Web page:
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# Grandi's series

In mathematics, the infinite series 1 - 1 + 1 - 1 + \dotsb, also written \sum_^ (-1)^n is sometimes called Grandi's series, after Italian mathematician, philosopher, and priest Guido Grandi, who gave a memorable treatment of the series in 1703. [1]

## Absolute convergence

In mathematics, an infinite series of numbers is said to converge absolutely (or to be absolutely convergent) if the sum of the absolute values of the summands is finite.

## Algebra

Algebra (from Arabic "al-jabr", literally meaning "reunion of broken parts") is one of the broad parts of mathematics, together with number theory, geometry and analysis.

## Cambridge University Press

Cambridge University Press (CUP) is the publishing business of the University of Cambridge.

## Cesàro summation

In mathematical analysis, Cesàro summation (also known as the Cesàro mean) assigns values to some infinite sums that are not convergent in the usual sense.

## Divergent geometric series

In mathematics, an infinite geometric series of the form is divergent if and only if | r | ≥ 1.

## Divergent series

In mathematics, a divergent series is an infinite series that is not convergent, meaning that the infinite sequence of the partial sums of the series does not have a finite limit.

## Eilenberg–Mazur swindle

In mathematics, the Eilenberg–Mazur swindle, named after Samuel Eilenberg and Barry Mazur, is a method of proof that involves paradoxical properties of infinite sums.

## History of calculus

Calculus, known in its early history as infinitesimal calculus, is a mathematical discipline focused on limits, functions, derivatives, integrals, and infinite series.

## Knot theory

In topology, knot theory is the study of mathematical knots.

## Limit point

In mathematics, a limit point (or cluster point or accumulation point) of a set S in a topological space X is a point x that can be "approximated" by points of S in the sense that every neighbourhood of x with respect to the topology on X also contains a point of S other than x itself.

## Luigi Guido Grandi

Guido Grandi Dom Guido Grandi, O.S.B. Cam. (October 1, 1671 &ndash; July 4, 1742) was an Italian monk, priest, philosopher, theologian, mathematician, and engineer.

## Mathematician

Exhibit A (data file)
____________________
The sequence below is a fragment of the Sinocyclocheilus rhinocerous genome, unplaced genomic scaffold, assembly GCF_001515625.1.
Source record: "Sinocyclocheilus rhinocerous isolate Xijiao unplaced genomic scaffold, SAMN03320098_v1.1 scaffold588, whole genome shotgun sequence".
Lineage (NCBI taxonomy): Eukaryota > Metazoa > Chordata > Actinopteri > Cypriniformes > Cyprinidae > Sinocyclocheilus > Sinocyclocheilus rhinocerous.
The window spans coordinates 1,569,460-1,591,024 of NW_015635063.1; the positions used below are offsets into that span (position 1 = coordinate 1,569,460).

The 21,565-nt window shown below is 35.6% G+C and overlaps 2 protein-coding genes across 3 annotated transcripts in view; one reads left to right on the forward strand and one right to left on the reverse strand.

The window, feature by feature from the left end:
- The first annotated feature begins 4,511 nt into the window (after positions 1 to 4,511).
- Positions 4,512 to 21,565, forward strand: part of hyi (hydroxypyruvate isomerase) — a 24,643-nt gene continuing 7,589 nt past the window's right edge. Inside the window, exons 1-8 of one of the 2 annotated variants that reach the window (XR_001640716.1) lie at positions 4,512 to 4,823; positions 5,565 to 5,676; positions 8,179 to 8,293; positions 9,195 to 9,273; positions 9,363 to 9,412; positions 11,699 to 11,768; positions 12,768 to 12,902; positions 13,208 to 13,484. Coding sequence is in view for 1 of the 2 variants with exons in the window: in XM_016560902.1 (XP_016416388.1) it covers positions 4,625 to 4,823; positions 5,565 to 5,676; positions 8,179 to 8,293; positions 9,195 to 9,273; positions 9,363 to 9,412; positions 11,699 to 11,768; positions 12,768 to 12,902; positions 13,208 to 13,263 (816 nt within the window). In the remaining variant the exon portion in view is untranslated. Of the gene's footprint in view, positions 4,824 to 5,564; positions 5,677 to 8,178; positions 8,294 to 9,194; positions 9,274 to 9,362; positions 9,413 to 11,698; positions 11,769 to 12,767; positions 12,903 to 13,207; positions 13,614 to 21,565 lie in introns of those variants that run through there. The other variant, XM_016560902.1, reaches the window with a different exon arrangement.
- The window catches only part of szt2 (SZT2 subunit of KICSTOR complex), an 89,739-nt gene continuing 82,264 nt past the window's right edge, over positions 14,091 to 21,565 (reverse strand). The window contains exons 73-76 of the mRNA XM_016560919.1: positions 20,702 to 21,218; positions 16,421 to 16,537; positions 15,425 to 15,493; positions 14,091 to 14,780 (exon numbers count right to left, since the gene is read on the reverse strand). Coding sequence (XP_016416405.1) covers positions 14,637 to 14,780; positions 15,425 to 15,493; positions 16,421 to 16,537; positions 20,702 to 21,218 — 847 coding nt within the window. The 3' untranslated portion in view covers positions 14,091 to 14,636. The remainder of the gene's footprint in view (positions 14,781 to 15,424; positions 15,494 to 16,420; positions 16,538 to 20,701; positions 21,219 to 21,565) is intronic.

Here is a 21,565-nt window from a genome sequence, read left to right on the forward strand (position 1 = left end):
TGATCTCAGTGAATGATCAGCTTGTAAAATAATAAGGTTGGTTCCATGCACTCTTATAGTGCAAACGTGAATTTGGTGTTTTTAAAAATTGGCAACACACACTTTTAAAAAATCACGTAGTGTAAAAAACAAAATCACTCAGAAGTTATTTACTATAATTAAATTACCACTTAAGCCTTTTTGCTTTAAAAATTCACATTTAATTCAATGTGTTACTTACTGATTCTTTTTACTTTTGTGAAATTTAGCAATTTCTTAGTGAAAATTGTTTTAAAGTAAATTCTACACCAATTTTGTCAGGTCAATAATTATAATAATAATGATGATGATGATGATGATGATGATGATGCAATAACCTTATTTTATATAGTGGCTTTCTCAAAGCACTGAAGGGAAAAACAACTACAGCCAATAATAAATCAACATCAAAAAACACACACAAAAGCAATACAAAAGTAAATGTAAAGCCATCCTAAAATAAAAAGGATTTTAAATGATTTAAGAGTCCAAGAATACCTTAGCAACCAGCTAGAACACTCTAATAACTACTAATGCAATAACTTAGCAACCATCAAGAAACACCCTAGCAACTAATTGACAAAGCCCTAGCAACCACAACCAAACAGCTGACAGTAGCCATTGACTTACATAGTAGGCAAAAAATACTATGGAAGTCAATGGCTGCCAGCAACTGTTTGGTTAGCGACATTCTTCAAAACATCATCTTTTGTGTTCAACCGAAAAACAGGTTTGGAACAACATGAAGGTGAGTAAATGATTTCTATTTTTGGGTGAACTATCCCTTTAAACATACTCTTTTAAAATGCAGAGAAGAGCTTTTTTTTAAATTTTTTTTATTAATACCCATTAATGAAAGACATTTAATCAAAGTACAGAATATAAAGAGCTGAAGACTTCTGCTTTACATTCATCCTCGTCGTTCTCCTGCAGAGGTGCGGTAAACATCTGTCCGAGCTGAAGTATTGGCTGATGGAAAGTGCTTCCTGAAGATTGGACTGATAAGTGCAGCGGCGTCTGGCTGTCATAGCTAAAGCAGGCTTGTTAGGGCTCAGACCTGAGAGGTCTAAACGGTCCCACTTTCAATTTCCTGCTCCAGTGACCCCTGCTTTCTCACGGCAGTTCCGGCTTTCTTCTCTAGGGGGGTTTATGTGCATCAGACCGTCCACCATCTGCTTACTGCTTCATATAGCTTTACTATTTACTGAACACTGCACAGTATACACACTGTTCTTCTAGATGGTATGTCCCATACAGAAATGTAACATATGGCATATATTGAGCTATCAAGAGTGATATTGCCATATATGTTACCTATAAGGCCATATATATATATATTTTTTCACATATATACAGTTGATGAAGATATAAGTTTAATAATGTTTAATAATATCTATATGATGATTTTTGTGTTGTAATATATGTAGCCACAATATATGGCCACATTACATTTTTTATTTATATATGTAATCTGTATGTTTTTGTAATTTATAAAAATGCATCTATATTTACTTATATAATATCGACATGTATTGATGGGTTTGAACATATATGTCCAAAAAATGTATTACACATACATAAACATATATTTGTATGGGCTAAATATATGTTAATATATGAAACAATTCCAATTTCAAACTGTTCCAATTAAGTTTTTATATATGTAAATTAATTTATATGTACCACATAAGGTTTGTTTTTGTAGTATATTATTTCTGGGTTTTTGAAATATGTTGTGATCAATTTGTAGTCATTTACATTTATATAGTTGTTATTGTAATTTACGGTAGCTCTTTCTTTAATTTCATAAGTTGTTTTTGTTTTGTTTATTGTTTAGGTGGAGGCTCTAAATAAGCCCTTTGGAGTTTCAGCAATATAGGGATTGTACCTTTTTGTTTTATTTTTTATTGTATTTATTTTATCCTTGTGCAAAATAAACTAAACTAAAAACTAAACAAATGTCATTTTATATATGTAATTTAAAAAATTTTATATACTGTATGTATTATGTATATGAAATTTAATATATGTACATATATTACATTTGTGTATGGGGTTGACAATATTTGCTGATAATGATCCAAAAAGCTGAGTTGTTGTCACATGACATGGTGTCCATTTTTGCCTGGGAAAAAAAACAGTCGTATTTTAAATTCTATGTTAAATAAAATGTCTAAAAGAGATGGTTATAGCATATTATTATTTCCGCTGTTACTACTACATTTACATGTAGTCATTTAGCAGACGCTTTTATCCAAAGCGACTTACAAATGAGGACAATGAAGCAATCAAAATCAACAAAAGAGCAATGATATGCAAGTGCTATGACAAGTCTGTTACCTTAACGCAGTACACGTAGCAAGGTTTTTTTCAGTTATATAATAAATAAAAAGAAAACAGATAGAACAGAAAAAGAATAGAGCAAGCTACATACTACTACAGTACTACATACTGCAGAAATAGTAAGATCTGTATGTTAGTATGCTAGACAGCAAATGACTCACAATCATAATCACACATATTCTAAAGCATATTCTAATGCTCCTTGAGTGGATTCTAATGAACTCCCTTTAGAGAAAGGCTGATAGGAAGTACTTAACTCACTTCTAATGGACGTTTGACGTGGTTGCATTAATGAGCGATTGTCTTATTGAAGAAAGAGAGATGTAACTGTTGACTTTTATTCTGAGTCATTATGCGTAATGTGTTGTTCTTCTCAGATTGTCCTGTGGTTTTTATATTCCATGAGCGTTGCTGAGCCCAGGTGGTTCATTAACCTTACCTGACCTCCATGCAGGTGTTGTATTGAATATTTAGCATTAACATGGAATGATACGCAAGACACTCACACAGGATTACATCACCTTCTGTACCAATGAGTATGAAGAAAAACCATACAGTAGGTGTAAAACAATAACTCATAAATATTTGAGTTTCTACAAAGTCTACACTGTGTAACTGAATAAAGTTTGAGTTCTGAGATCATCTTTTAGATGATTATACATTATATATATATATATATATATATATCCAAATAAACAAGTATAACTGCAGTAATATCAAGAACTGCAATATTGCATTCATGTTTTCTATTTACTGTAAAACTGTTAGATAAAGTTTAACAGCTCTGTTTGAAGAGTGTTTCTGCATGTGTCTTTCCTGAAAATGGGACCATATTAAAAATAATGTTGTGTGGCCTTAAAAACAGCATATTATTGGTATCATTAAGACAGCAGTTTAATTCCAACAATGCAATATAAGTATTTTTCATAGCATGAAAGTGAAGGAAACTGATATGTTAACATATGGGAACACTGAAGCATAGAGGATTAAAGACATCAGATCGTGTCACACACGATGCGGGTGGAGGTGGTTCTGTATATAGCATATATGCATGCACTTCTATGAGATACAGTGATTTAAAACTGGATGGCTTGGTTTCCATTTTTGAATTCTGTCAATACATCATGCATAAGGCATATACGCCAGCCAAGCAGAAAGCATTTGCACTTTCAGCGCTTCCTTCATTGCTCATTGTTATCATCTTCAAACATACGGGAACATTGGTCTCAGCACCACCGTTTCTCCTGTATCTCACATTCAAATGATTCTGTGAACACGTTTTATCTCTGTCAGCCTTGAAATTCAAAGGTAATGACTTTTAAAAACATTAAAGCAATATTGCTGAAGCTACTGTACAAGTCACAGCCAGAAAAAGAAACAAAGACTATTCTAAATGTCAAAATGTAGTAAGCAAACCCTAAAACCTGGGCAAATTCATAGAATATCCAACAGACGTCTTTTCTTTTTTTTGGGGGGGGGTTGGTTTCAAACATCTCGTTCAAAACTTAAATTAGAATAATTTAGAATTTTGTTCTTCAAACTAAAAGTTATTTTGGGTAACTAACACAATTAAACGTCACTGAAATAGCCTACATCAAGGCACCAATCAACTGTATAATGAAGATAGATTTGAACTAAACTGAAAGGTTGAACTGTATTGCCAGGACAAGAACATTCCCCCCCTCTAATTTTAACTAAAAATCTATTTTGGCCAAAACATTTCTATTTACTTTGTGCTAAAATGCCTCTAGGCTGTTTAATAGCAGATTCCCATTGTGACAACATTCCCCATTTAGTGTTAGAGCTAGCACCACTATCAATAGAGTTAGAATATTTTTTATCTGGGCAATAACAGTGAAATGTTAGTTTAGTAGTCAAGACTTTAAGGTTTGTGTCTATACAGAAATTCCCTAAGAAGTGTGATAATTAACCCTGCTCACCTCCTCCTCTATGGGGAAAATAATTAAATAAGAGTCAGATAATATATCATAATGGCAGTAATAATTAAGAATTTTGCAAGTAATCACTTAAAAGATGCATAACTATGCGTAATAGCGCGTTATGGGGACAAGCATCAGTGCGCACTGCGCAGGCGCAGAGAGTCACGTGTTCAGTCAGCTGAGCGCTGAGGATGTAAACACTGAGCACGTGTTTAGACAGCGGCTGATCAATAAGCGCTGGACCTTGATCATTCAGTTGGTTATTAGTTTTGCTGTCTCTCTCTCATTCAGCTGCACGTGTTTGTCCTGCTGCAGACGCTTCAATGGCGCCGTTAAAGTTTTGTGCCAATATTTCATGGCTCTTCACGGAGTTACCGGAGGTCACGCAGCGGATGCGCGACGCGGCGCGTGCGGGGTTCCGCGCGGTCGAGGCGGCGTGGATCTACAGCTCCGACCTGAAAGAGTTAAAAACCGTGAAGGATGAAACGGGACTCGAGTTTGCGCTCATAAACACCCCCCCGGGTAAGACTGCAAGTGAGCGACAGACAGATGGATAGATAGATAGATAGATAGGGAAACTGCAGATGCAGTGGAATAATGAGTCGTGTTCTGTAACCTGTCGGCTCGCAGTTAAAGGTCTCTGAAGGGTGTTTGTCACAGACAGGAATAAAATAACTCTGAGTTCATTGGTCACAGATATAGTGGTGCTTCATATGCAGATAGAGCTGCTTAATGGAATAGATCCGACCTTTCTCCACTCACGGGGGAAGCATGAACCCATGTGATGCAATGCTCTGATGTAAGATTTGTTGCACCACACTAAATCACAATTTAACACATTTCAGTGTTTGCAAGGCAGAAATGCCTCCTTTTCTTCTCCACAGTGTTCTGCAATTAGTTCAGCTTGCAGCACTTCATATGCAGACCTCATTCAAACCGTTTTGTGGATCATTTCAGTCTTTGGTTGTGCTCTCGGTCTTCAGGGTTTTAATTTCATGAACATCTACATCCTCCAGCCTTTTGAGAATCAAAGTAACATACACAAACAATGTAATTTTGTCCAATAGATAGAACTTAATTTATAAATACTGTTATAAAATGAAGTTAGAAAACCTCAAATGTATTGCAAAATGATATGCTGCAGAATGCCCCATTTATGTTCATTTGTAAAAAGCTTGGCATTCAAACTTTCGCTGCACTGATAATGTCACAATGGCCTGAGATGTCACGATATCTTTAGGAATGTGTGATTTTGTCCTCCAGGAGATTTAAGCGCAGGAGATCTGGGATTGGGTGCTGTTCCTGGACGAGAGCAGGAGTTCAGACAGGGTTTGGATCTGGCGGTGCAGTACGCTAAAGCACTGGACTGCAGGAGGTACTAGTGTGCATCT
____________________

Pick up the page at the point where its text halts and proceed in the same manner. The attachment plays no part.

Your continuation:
A mathematician is someone who uses an extensive knowledge of mathematics in his or her work, typically to solve mathematical problems.

## Mathematics

Mathematics (from Greek μάθημα máthēma, "knowledge, study, learning") is the study of such topics as quantity, structure, space, and change.

## Permutation

In mathematics, the notion of permutation relates to the act of arranging all the members of a set into some sequence or order, or if the set is already ordered, rearranging (reordering) its elements, a process called permuting.

## Ramanujan summation

Ramanujan summation is a technique invented by the mathematician Srinivasa Ramanujan for assigning a value to divergent infinite series.

## Series (mathematics)

In mathematics, a series is, roughly speaking, a description of the operation of adding infinitely many quantities, one after the other, to a given starting quantity.

## Telescoping series

In mathematics, a telescoping series is a series whose partial sums eventually only have a fixed number of terms after cancellation.

## Thomson's lamp

Thomson's lamp is a philosophical puzzle based on infinites.

## 1 + 1 + 1 + 1 + ⋯

In mathematics,, also written \sum_^ n^0, \sum_^ 1^n, or simply \sum_^ 1, is a divergent series, meaning that its sequence of partial sums does not converge to a limit in the real numbers.

## 1 + 2 + 3 + 4 + ⋯

The infinite series whose terms are the natural numbers is a divergent series.

## 1 + 2 + 4 + 8 + ⋯

In mathematics, is the infinite series whose terms are the successive powers of two.

## 1 − 1 + 2 − 6 + 24 − 120 + ...

In mathematics, the divergent series was first considered by Euler, who applied summability methods to assign a finite value to the series.

## 1 − 2 + 3 − 4 + ⋯

In mathematics, 1 − 2 + 3 − 4 + ··· is the infinite series whose terms are the successive positive integers, given alternating signs.

## 1 − 2 + 4 − 8 + ⋯

In mathematics, is the infinite series whose terms are the successive powers of two with alternating signs.

## References

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